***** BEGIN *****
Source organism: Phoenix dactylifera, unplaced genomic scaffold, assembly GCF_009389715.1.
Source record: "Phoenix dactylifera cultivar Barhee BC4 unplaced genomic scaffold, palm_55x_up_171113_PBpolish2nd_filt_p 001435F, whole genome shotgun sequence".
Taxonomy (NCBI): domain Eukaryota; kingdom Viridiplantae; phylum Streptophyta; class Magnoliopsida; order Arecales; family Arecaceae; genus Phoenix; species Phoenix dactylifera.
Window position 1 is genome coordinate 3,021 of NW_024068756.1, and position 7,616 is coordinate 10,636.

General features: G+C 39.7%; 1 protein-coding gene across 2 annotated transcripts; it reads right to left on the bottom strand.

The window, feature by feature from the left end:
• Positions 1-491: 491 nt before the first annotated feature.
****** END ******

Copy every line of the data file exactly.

Source organism: Phoenix dactylifera, unplaced genomic scaffold, assembly GCF_009389715.1.
Source record: "Phoenix dactylifera cultivar Barhee BC4 unplaced genomic scaffold, palm_55x_up_171113_PBpolish2nd_filt_p 001435F, whole genome shotgun sequence".
Taxonomy (NCBI): domain Eukaryota; kingdom Viridiplantae; phylum Streptophyta; class Magnoliopsida; order Arecales; family Arecaceae; genus Phoenix; species Phoenix dactylifera.
Window position 1 is genome coordinate 3,021 of NW_024068756.1, and position 7,616 is coordinate 10,636.

General features: G+C 39.7%; 1 protein-coding gene across 2 annotated transcripts; it reads right to left on the bottom strand.

The window, feature by feature from the left end:
• Positions 1-491: 491 nt before the first annotated feature.